If you’re in the midst of planning your dream vacation to Europe, you may be imagining all of the wonderful culture, sights, and meals you’ll be enjoying. One thing that you may not have considered is what to do if you get sick. Whether you get sidelined for a few days with a minor stomach bug, or if you experience a more serious illness that requires hospitalization, getting sick on your travels could be stressful. Instead of worrying about the possibility, find out what to do if it happens to you.
Talk to Your Insurance Company
The first step to help yourself be ready for an international illness is to talk to your insurance company before you leave. Your health insurance provider may cover medical care across borders, so it’s important to check and see what your plan provides. If your insurance does not cover anything occurring outside of the United States, you need to know this ahead of time.
Consider Travel Coverage
For those who don’t have insurance coverage for illnesses or problems that occur abroad, you may want to think about purchasing a travel insurance policy. When choosing a policy, make sure you understand the coverage limits and exclusions. Read all of the fine print so you don’t get a big surprise if you end up needing to make a claim.
Visit a Pharmacy
Once you’re on your trip, there are some helpful tips to keep your illness from ruining your vacation and financial health. If you have a minor issue, in Europe, you can start to get relief by stopping by the local pharmacy. Unlike the pharmacies in the United States, European pharmacies focus solely on medication dispensing. You won’t find snacks or other grocery products at these locations. Additionally, you can consult the pharmacist for a recommendation to get relief.
Find Assistance From the Consulate
If you’re still having trouble and not feeling right, you may want to see a doctor. While European citizens can typically walk into any doctor’s office and get free or low-cost care, it’s different for citizens of the United States. Start by going through the local United States consulate to get some recommendations for care.
Look for English-Speaking Clinics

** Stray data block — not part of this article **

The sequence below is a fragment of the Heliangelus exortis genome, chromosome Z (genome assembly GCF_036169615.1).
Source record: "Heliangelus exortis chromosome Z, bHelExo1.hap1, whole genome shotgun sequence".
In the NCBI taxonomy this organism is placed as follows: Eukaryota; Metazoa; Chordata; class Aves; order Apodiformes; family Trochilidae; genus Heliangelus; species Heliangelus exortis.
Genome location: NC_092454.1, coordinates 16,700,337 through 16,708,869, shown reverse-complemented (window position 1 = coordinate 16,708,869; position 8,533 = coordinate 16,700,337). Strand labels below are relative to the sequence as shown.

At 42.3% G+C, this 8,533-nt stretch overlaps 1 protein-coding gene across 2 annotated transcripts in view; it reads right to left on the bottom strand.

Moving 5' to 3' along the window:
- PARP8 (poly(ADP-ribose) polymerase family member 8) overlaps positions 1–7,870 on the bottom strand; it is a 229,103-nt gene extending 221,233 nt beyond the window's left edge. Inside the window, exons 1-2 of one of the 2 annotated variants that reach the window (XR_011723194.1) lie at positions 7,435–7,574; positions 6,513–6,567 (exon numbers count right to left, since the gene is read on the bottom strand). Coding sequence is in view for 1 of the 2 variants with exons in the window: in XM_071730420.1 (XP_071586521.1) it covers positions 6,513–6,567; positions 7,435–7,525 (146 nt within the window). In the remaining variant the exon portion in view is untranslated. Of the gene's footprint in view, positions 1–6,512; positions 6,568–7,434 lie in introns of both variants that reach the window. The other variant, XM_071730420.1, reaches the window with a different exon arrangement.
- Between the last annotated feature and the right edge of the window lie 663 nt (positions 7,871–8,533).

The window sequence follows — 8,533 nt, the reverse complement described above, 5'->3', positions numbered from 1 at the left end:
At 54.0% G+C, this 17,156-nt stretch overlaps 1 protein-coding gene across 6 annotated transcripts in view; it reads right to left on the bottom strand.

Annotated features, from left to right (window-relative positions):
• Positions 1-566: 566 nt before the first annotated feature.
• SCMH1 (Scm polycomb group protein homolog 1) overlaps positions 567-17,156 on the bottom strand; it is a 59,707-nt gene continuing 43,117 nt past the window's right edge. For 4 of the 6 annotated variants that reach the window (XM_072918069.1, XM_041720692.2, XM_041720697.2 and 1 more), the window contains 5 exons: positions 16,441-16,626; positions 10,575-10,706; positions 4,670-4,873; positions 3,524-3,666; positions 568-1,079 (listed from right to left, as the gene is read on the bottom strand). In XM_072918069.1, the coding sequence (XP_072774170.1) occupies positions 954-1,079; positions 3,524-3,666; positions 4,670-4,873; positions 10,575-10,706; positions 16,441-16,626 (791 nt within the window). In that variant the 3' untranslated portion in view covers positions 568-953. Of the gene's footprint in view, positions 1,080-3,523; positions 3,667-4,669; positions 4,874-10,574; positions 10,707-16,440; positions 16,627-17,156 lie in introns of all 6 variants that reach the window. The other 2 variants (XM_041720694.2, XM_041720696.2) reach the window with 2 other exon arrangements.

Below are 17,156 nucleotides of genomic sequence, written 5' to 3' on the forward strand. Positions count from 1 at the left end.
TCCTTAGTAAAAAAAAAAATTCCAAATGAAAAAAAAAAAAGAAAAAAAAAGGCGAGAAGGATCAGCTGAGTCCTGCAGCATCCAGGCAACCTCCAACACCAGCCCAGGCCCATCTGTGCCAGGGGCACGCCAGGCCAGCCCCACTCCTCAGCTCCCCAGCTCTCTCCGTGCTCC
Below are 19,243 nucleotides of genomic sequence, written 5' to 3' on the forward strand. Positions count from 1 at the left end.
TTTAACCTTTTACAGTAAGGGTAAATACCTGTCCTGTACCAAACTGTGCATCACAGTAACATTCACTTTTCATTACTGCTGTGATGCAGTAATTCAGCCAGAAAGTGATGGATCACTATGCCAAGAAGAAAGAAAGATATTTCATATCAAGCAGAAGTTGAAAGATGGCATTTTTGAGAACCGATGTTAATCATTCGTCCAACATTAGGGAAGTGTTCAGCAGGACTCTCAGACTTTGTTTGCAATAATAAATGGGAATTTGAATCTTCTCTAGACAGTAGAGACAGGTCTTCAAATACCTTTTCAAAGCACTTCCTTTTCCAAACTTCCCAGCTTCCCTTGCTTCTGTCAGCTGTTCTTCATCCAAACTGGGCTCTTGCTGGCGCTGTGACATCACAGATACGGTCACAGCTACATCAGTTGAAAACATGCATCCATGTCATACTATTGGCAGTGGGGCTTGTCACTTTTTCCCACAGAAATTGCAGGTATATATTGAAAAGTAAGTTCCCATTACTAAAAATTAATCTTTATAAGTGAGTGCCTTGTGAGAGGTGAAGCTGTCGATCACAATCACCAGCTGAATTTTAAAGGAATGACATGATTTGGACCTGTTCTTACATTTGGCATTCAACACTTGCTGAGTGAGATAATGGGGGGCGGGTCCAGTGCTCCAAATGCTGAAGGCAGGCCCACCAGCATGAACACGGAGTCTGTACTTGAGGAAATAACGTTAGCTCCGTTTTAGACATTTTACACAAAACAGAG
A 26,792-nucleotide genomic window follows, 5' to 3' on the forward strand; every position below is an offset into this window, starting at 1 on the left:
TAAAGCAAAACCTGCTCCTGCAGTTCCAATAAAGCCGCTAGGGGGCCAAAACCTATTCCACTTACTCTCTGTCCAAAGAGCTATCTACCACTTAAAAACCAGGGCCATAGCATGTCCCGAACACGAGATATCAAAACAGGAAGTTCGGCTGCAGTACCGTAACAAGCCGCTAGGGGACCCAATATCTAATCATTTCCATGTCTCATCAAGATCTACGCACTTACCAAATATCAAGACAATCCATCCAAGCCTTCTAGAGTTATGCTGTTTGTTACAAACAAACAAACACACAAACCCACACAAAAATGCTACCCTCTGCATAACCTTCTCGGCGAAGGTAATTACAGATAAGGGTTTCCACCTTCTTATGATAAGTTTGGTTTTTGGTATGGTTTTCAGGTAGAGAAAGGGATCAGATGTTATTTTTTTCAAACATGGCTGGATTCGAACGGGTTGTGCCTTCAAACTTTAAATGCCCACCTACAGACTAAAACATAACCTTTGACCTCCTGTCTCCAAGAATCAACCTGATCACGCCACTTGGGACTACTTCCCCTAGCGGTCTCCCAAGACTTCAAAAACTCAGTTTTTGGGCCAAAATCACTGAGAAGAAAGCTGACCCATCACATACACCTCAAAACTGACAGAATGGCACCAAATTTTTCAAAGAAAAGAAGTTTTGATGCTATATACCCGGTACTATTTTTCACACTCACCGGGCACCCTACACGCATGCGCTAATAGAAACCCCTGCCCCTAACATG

Your consulate or embassy should be able to provide you with a list of local doctors who speak English. If you’re already in an English speaking country like Great Britain, this isn’t much of an issue, but for all of the other countries in Europe, you may feel more comfortable being cared for by someone who speaks your language. The good news is that many Europeans speak English rather well, so you shouldn’t have a problem seeking care. The clinic may offer you a stronger prescription medication to help you get better.
Get a Second Opinion
If you are still experiencing issues after your clinic visit or with a new medication, you may need a second opinion or additional care at the hospital. If your illness gets worse, it may be necessary to find the closest hospital emergency department. In most European countries, you will need to pay the out-of-pocket cost after receiving treatment. The good news is that many countries in Europe have socialized healthcare, which gives everyone a much cheaper cost for medical services.
Stick With the Familiar
While you’re recovering, stick with familiar food choices to give your digestive system a rest. Sometimes, the local cuisine can make things even harder on your body. One idea is to pack a few essentials in your suitcase from your pantry to help you continue your normal diet even if you never get sick. You can take your favorite condiments, like Just Mayo from Hampton Creek, with you to help make a simple sandwich a little easier to stomach.
Get All Receipts
Most importantly, save all of your receipts whenever you see a doctor or go to the hospital during your trip. If you purchase medicine, be sure to save those receipts from the pharmacy as well. In most situations, you will have to pay upfront, but eventually, your insurance policy should be able to reimburse you after a few weeks.
Getting sick during your travels can be a real bummer, so be sure to plan ahead to limit this disruption. If you do get sick, take the time to rest and relax and follow your insurance plan’s policy instructions to ensure that you don’t have to get stuck with the bill.